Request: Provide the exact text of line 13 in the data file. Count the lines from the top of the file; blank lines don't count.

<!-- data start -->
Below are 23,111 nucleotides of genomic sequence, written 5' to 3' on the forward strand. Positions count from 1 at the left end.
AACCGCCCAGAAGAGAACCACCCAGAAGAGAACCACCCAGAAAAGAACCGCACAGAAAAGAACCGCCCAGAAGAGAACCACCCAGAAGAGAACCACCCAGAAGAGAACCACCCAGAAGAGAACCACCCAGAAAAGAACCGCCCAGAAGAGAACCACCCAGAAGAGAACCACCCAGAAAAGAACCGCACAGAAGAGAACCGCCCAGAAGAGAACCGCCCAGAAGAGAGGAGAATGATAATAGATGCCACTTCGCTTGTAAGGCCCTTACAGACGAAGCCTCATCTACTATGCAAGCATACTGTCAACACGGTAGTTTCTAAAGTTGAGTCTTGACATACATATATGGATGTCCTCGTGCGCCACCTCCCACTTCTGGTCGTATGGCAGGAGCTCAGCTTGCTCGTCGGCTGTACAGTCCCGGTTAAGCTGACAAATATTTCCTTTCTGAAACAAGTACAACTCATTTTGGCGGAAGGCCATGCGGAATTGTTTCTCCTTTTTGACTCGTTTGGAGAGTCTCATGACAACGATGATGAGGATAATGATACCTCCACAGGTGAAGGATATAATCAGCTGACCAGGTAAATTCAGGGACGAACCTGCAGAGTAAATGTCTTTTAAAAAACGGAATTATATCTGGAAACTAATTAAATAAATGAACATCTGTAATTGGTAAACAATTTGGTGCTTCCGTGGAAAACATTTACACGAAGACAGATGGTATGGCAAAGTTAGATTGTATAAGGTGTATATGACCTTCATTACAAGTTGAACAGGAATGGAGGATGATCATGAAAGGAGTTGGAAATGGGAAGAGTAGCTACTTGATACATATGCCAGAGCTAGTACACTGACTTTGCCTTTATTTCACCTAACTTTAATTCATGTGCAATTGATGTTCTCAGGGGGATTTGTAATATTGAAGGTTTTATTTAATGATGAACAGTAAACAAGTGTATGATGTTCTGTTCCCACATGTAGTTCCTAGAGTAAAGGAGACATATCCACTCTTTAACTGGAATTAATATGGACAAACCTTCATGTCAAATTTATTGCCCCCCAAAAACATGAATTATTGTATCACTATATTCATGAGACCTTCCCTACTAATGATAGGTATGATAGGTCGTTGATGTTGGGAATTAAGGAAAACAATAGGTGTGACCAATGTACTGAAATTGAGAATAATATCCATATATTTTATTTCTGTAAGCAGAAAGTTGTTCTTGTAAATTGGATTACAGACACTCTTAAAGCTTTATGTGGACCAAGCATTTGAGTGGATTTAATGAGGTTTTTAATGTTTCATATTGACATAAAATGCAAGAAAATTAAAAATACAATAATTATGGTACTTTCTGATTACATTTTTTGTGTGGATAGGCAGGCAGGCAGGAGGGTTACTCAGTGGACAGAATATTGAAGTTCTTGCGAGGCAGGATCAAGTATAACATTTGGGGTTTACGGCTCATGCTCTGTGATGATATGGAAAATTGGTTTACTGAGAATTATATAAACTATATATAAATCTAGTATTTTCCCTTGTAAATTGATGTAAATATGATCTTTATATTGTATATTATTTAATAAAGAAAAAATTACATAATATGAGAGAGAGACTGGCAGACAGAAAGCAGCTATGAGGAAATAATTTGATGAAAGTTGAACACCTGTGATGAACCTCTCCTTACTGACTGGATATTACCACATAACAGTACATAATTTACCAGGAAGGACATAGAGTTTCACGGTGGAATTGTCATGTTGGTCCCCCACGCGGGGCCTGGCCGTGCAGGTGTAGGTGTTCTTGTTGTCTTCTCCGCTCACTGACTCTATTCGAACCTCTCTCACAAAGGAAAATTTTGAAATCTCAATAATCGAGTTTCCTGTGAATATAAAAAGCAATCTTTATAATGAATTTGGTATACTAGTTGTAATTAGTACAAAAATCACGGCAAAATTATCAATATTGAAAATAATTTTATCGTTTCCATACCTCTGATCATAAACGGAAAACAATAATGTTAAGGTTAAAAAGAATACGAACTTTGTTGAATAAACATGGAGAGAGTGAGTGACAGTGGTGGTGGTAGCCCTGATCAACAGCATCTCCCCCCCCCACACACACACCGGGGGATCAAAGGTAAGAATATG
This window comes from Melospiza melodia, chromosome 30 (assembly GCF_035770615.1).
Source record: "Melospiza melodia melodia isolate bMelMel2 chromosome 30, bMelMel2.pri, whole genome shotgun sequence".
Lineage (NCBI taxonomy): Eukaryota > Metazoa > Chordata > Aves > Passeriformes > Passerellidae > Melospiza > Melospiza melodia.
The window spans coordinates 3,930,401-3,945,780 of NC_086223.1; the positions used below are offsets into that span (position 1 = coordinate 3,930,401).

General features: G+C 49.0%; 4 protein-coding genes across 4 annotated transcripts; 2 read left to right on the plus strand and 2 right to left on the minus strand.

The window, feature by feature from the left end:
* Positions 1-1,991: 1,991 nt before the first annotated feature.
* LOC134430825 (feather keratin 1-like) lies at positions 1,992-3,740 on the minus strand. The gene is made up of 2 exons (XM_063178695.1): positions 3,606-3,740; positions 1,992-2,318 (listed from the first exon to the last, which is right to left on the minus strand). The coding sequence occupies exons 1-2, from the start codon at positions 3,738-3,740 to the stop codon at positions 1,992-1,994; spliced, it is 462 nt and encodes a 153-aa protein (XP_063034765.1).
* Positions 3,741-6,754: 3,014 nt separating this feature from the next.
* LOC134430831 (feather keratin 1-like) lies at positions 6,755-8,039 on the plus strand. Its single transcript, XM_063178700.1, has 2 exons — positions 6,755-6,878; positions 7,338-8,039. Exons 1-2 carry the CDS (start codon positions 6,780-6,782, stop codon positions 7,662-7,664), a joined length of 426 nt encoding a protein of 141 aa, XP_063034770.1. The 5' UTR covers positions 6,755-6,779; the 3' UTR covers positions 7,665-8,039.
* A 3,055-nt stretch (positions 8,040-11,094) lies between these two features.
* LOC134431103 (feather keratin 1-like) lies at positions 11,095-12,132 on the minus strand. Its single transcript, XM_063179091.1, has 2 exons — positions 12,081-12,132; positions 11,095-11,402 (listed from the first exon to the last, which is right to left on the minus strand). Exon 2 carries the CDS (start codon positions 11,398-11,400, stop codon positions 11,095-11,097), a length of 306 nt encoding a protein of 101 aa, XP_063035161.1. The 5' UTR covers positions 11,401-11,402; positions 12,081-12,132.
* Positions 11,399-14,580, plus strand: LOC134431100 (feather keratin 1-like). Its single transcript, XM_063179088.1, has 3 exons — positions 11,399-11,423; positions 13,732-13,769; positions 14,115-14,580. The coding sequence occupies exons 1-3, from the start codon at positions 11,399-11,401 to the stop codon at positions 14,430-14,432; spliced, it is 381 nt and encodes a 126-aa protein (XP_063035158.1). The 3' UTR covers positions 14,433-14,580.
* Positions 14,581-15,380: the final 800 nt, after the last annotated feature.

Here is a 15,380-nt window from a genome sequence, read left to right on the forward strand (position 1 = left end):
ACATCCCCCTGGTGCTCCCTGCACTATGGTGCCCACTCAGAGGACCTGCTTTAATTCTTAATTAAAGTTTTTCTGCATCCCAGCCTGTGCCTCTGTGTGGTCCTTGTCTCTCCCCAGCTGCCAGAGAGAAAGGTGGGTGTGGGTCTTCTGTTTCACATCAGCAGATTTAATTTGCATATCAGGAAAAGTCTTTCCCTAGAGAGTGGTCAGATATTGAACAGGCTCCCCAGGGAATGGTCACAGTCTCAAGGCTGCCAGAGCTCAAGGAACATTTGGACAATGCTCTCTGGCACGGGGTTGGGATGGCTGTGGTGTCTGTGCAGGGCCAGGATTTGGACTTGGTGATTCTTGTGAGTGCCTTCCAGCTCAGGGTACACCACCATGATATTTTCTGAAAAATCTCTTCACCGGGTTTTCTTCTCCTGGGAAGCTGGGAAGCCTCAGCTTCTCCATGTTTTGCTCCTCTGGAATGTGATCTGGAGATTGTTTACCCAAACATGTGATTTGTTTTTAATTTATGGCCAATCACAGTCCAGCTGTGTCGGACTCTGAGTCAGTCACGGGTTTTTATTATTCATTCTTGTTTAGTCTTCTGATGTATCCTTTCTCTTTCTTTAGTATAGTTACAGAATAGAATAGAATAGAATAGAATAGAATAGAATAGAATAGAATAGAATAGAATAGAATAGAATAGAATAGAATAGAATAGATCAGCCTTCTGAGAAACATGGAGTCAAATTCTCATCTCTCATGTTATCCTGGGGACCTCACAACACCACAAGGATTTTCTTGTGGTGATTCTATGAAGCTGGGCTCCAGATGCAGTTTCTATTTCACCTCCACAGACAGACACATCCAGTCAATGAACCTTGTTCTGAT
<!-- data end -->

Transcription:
* A 3,055-nt stretch (positions 8,040-11,094) lies between these two features.